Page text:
It is time for a divorce, but with so many critical decisions looming on the horizon, you can feel more than a little daunted. Your kids, your assets, and your future…are you ready for the road ahead? With so much at stake, here is a 5-step action plan to help you begin the divorce process feeling ready, willing, and able to take on these big life issues.
Take charge of your finances. This step is especially important if your spouse has traditionally handled the family’s finances. Many people don’t know how much their family spends every month or how much they have in savings, retirement, or investment portfolios. If this is the case for you, you must become financially literate before you file for divorce. Our free financial checklist PDF lists the documents and statements you can gather to get an accurate picture of your finances. If needed, consider consulting with a certified financial planner to help you come up with a monthly budget, set up separate bank accounts and credit cards, and devise a retirement plan.
Identify and consult with a qualified family law attorney. It’s imperative that you educate yourself about the divorce process, and one the easiest ways to do this is by setting up an initial consultation with a family law attorney. Why family law? This is the branch of New Jersey law that specifically applies to divorce and all related issues, including child custody. Speaking to a attorneys means that you will get answers and guidance from a legal professional immersed in these issues all day, every day. Your meeting with your attorney is a time for you to explore your rights, your options, and your goals. It’s also an “interview” with an attorney who will guide you throughout your divorce.
To help you stay focused during your meeting, bring a list of questions with you that pertain to your situation — as well as general “get to know you” questions. Ones to put on your list include:
– What are my best and worst-case outcomes?
– How much spousal/child support can I expect to pay or receive?
– Do I have to pay taxes on the spousal and child support that I receive?
– Who claims the kids as dependent exemptions on their taxes?
– What do I need to do to get the custody plan I want?
– What is the legal process from filing to settlement?
– What is the difference between mediation, collaborative divorce, and litigation?
– What is you retainer and hourly fee?
– What happens if my spouse and I both want to stay in the family home?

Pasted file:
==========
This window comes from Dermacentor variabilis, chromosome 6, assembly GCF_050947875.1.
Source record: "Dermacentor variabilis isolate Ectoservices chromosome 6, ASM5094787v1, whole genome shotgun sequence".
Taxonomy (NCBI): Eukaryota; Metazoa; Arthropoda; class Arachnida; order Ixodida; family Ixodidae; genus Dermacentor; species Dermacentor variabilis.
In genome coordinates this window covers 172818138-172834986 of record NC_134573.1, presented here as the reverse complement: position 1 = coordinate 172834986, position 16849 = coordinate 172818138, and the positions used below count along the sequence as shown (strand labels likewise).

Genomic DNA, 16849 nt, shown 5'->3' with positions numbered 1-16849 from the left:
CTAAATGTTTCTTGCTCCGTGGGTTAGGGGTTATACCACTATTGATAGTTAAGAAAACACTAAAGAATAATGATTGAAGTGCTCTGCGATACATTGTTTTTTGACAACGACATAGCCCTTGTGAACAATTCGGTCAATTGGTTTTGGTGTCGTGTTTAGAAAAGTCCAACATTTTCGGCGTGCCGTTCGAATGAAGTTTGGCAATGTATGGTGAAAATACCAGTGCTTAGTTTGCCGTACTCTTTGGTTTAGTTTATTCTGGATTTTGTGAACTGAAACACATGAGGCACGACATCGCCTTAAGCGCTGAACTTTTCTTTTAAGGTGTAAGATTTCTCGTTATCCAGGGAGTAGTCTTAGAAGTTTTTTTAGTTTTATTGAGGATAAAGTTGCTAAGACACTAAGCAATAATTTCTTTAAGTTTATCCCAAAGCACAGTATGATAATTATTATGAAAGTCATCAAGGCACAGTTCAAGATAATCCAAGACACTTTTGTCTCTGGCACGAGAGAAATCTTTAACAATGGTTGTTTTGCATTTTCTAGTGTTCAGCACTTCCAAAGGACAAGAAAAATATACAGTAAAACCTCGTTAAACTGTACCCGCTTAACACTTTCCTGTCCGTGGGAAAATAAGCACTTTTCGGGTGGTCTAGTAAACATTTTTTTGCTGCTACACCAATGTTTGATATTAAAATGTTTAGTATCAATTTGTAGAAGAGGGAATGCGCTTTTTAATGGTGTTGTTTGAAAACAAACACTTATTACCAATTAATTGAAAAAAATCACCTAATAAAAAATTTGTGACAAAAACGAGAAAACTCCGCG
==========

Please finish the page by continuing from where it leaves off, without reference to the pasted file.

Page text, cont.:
– What percentage of your cases is resolved out of court?
– How do we determine the division of assets?
Don’t act out of anger. The manner in which you tell your spouse that you want a divorce, and the manner in which you behave afterwards, will have a huge effect on the divorce process – as well as your co-parenting relationship. You can’t control your spouse’s reaction, but if you give in to inner rage during the divorce process, you will increase the odds that your divorce will turn nasty. Do your best to be businesslike and treat your spouse with basic civility – even if you loathe your partner. If you can’t, or don’t feel safe, communication with your ex, your attorney can be in charge of communication on divorce-related matters. Taking the high road is especially important if you have kids. It’s much easier to sustain an amicable co-parenting relationship if you start off on a good note, rather than starting off badly and trying to fix things later.
Be sure you are psychologically ready for divorce. Divorce means trading the devil you know for the devil you don’t know. Be sure you’ve done everything you can to make your marriage work before you file. Have you gone to individual and/or couples therapy? Worked on your personal growth to be the best partner you can be – despite what your spouse does? Do whatever it takes to make sure you’re really done and ready to move on.
Get ready to co-parent: If you have kids, you will never be truly removed from each other’s lives. Unless your spouse goes MIA, you will have to maintain an active co-parenting relationship until your kids graduate high school or college. You will have to see your ex – and possibly his or her new partner – at future family events. Getting divorced will not remove your spouse from your life. As you make the move to split up, consider that you may, in fact, be in touch with your spouse MORE than ever because you need to communicate about your kids and their needs on a regular basis. Take a deep breath and learn the steps to being a great co-parent. [And we suggest sharing this article with your ex because it really takes both co-parents working together to get this new family arrangement off to a strong start.]
Your goal in divorce is securing your future so you can move on with your life. Enter the divorce process only when you are ready to take the steps required to accomplish this. The golden rules to follow? Don’t rush, do your homework, and don’t let emotion overwhelm reason.
Are you gearing up for divorce and want feedback from a family law attorney on what you can expect, and what your options are? We can help. Please contact us today to schedule your initial consultation.